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Time and Space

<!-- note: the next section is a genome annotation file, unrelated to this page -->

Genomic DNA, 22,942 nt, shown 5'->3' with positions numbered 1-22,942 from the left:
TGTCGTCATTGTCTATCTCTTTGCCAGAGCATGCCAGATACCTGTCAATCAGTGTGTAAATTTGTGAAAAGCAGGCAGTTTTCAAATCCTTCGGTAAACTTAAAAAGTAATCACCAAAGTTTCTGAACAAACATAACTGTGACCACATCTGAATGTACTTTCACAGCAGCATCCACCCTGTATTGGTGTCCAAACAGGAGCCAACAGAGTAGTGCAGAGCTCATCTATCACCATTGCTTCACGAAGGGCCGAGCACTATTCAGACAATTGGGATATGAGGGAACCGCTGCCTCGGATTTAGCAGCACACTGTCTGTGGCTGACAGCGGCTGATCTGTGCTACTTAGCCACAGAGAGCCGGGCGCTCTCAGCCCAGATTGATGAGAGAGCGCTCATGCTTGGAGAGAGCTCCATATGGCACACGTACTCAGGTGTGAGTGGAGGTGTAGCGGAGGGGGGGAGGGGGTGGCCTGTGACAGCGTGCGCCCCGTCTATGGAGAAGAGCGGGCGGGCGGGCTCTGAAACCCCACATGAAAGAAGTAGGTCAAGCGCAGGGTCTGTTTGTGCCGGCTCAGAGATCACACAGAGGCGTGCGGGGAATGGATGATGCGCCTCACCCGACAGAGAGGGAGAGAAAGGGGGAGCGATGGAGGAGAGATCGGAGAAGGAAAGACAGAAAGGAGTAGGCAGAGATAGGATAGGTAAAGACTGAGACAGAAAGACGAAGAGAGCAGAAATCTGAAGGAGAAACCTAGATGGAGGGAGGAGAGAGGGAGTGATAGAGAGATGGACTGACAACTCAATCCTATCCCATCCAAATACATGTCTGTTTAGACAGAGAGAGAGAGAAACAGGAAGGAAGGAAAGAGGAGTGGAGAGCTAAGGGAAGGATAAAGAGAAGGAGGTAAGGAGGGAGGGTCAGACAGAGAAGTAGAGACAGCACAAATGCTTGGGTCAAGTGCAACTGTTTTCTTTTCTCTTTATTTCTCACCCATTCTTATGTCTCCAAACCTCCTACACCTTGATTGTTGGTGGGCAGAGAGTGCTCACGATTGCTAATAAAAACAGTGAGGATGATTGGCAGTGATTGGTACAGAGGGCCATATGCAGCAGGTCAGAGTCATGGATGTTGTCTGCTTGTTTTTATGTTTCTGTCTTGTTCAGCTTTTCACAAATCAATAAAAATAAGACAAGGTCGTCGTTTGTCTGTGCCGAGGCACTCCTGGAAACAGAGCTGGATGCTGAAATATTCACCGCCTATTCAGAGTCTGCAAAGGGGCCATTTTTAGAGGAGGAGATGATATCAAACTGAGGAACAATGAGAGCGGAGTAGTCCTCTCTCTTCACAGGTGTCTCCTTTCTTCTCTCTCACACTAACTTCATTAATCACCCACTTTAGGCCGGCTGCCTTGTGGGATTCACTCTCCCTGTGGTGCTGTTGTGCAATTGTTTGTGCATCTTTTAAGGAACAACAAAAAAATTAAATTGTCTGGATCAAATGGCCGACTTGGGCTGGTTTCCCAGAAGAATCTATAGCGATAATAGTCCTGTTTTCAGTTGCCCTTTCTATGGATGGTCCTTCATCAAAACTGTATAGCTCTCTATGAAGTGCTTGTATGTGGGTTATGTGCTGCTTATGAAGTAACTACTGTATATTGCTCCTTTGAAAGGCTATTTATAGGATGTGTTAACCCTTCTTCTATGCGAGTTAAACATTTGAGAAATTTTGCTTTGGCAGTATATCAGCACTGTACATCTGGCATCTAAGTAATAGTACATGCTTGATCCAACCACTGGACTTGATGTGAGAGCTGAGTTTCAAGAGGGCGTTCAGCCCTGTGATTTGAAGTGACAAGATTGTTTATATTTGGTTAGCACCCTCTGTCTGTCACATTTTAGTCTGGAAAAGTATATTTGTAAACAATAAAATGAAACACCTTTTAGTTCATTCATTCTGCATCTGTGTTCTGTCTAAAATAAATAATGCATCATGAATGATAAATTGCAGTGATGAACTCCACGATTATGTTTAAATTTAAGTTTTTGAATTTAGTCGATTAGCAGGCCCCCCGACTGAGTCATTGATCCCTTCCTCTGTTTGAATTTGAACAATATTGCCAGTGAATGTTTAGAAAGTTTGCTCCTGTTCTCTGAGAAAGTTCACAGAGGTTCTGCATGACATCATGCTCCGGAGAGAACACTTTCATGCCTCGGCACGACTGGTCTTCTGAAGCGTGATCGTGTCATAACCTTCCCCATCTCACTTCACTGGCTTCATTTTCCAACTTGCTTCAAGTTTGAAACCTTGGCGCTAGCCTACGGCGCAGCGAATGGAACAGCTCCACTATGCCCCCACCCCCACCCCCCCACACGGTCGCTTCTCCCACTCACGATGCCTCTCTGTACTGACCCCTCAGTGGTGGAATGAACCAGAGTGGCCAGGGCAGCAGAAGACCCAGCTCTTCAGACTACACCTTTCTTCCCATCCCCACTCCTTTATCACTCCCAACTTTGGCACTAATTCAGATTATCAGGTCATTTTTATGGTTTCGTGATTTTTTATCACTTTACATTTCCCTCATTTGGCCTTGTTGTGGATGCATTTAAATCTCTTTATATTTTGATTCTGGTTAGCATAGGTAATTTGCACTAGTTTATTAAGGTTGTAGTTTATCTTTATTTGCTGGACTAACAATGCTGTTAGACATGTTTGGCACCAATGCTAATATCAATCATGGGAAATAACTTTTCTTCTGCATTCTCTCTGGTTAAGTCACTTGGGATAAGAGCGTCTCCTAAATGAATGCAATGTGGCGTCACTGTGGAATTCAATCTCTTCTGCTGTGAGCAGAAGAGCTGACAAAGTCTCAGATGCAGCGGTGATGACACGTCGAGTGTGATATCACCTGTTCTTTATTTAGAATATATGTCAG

I finished the first series of the revitalized Doctor Who last night, and I’m still processing all my thoughts (I plan to continue with the show, and with Torchwood, so more to come, I’m sure). I think the flaws in the concept are significant. The Daleks are too powerful to be truly interesting arch-enemies. If you can’t turn someone, or shove them down an air shaft, or through general cleverness rather than unprecedented turns of events, there isn’t much material to fuel an ongoing battle, which I assume is one of the reasons we never see the Time War. There are a lot of inconsistencies in the rules about what changes to time bring grave consequences and which are just, even necessary — and it’s not always clear which changes stick. The cheesy effects are part of the nature of the show, but in an era of updated television and movies, they’re distracting.All those flaws aside, it was an awfully compelling 13 episodes of television. A lot of that’s to do with the show’s basic cleverness. It’s a nice bit of sniping at British television innovations like Big Brother and The Weakest Link to imply they’re the result of extremely nasty alien technology. The reinterpretations of historical events like the Blitz are evocative without being objectionably revisionist. “Father’s Day” is one of the better ghost stories I’ve ever watched.But really, I think most of it is the way the show handles Rose Tyler. If there’s a character capable of transforming our understanding of the Mary Sue concept, or at least the idea of an audience stand-in, she is undoubtably it. I talked about this a little on NPR, but it’s so rare to see female characters heading out simply for the sake of adventure, not to protect anyone, or to uphold a cause. The moment in the series when Rose says goodbye to Mickey and runs joyfully back onto the TARDIS made me incredibly happy. It was such a delight to see her going for it. And it felt right when she had to reckon with the consequences of abandoning him, and transforming herself through experience. It’s a subtle gender role reversal, but for all the women who waited on widows’ walks, in castles, on farms without anyone to work the land while men went out and saw, and conquered, and defined the world, Rose Tyler is a champion.

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